In a perfect world, all your past project implementations will have gone exceedingly well, and the lessons learned from them would all be constructive and positive. Effective strategies from the past would then be reviewed and systematically applied to the present.
But we don’t live in a perfect world, do we? In fact, over the course of my 35+ years in change management consulting, what I see in most organizations is a virtual cemetery of dead and buried projects. You know the ones I’m talking about, right?
Your Past Can Haunt You
Unfortunately, these skeletons in your closet can linger on in the memories of an organization for a very long time and will more than likely re-surface as resistance to change for your current project. Either consciously or sub-consciously people will always ask, “Why will things be different this time?”
Adding insult to injury, they may be right. The fact is, past problematic behaviors are likely to be repeated because whether we like to acknowledge it or not, these behaviors represent a success pattern. Every time you see a behavior, there either was, or there is a reward for that behavior. It can be a never-ending cycle that can be difficult to break.
One of the principles of the AIM Change Management Methodology is that a key factor in predicting the likelihood of future implementation success is the pattern of implementation results achieved during previous projects. That’s the reason why there is great value in looking at past history as part of your change management process.
The clear lesson here is that for change success, you must make a conscious effort to understand the patterns and impacts of past practices in order to be successful in the present and future.
Implementation History Assessment
IMA’s Implementation History Assessment (IHA) provides an overall indication of the prospects for current implementation success by identifying strengths to be reinforced as well as barriers to be mitigated based on your past history. The data comes from the responses of company employees regarding their personal experiences from the past 18 months to 3 years based on the following ten key measurement areas:
- Structure - Is your organization’s structure capable of promoting change? Do people understand the lines of authority?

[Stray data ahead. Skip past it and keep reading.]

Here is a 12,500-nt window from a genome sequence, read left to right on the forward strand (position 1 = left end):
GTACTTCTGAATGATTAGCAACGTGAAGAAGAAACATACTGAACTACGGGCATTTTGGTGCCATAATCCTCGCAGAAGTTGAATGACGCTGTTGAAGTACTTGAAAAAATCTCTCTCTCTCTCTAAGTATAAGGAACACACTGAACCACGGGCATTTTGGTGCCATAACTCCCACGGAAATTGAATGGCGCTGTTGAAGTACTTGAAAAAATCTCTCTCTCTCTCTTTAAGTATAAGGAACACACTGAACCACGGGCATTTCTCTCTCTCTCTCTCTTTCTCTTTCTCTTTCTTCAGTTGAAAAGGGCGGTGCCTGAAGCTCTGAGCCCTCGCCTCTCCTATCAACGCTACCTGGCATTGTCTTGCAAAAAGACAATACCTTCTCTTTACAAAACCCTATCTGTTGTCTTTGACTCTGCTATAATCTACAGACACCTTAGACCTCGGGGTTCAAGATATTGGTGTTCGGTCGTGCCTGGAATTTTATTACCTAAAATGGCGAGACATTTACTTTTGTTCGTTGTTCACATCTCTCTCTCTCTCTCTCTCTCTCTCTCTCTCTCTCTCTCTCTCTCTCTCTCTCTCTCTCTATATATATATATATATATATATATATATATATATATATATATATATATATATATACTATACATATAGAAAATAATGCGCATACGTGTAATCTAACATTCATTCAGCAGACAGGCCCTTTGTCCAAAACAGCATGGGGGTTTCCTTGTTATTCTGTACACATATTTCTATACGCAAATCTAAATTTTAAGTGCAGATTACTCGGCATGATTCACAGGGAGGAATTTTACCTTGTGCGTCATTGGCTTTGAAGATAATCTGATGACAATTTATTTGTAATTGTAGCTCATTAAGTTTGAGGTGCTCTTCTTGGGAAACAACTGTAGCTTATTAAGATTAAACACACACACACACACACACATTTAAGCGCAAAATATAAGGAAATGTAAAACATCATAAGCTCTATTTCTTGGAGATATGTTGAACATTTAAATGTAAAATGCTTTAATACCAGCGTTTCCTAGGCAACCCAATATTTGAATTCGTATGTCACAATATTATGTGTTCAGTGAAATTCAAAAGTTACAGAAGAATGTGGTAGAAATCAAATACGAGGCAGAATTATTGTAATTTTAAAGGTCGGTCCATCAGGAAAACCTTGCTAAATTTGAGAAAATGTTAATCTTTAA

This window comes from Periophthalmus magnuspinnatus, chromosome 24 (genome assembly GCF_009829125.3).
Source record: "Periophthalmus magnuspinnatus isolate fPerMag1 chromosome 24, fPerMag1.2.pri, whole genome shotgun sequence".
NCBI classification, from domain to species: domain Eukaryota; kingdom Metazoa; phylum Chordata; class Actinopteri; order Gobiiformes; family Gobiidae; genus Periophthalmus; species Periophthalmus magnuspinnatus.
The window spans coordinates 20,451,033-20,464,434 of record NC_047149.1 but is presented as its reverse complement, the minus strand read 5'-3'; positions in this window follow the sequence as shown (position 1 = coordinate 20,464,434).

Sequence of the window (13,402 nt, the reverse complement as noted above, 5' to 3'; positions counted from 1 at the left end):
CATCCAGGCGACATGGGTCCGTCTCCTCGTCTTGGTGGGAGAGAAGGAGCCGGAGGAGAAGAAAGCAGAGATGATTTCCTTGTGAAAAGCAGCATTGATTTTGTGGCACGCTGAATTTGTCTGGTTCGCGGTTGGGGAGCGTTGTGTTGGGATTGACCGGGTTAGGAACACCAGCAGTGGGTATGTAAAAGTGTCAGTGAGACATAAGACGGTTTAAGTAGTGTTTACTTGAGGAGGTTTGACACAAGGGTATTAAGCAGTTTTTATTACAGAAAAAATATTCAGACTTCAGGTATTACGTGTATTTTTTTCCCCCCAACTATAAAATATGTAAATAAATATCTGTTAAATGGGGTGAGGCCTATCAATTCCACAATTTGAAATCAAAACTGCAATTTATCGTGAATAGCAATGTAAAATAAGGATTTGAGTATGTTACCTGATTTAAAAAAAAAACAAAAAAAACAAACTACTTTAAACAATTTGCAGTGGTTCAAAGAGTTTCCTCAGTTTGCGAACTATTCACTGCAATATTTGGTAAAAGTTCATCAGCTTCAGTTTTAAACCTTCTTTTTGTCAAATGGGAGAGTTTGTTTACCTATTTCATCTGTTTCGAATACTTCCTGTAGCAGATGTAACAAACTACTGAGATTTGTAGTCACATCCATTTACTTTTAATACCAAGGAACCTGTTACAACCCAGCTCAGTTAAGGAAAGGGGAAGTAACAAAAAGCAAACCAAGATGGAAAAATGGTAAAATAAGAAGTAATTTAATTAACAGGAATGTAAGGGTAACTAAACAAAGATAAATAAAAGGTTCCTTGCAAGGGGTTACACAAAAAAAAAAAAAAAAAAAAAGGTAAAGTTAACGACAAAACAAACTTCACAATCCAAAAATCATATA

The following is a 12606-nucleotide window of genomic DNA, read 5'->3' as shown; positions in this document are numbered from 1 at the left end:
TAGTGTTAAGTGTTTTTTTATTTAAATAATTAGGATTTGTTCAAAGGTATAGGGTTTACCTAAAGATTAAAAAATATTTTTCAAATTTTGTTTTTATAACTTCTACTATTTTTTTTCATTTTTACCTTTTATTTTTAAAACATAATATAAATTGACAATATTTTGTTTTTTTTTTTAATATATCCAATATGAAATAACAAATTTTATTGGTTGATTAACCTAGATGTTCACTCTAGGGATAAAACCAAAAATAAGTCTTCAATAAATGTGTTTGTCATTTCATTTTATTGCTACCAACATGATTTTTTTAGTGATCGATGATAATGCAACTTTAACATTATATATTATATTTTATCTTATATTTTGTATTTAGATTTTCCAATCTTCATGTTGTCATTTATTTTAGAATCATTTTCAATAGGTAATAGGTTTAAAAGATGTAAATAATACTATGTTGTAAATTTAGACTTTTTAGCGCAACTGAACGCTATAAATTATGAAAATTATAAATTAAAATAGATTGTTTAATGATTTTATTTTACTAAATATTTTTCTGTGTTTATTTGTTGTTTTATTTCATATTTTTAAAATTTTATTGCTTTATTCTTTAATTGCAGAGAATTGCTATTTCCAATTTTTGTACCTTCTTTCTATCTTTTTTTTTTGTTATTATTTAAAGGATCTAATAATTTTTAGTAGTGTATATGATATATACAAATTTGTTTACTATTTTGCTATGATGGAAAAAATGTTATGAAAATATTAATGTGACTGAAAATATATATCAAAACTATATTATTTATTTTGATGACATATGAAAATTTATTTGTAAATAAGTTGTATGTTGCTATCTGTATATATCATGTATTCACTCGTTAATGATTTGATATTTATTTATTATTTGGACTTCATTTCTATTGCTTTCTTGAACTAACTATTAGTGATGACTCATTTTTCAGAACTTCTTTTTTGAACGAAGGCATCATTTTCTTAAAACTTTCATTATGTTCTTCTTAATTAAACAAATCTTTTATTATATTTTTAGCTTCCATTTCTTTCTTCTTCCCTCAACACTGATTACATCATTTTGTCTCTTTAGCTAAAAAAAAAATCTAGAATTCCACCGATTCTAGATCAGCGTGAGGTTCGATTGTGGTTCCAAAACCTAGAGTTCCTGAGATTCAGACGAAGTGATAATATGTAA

- Stress – What is the current level of stress in your organization? Too much stress can point to a need for prioritization and improved resource allocation.
- History –What is your implementation culture? What are the positive and negative characteristics from past implementations?
- Sponsorship – How does your management lead changes? (This is the most influential segment and is linked to communication and reinforcement.)
- Readiness – Are your Targets ready to change? Do you have plans in place to identify and manage the inevitable resistance to your change projects?
- Cultural Fit – Does this change fit into your current culture? Are you attempting to bring in a change that flies in the face of your current operating norms?
- Agent Capacity – Do the Targets and Sponsors of the change trust the Change Agents? Do your Change Agents have the necessary skills, traits, and characteristics to work with Sponsors and to manage resistance?
- Reinforcement – Do positive rewards and negative consequences for non-performance currently exist? How are they applied?
- Communication – Does communication in the organization provide clarity of objectives and expectations at all levels?
- Involvement – Are your employees involved in “how to implement”?
Use the Data to Mitigate Risks
Data from the Implementation History Assessment gives you a snapshot of your current culture. It measures perceptions of past patterns of implementation results. If you know what those perceptions are you can predict what you will likely be coming up against for your current change. Once you have this data you can put strategies and tactics in place to help create:
- Project Prioritization
- Barrier Mitigation Plans
- Resistance Plans
- Communication Plans
- Sponsor Contracts
- Opportunities for Target Involvement
Albert Einstein once said, “The definition of insanity is doing the same thing over and over and expecting different results.” Yet managers typically will use the same strategies in the future that they have used in the past, unless a conscious effort is made to understand the patterns and impacts of past implementation practices. Not only is transparency around past failures critical to building credibility for the future, but lessons from past successes can also benefit future projects. In other words, you can't change history, but you can certainly learn from it!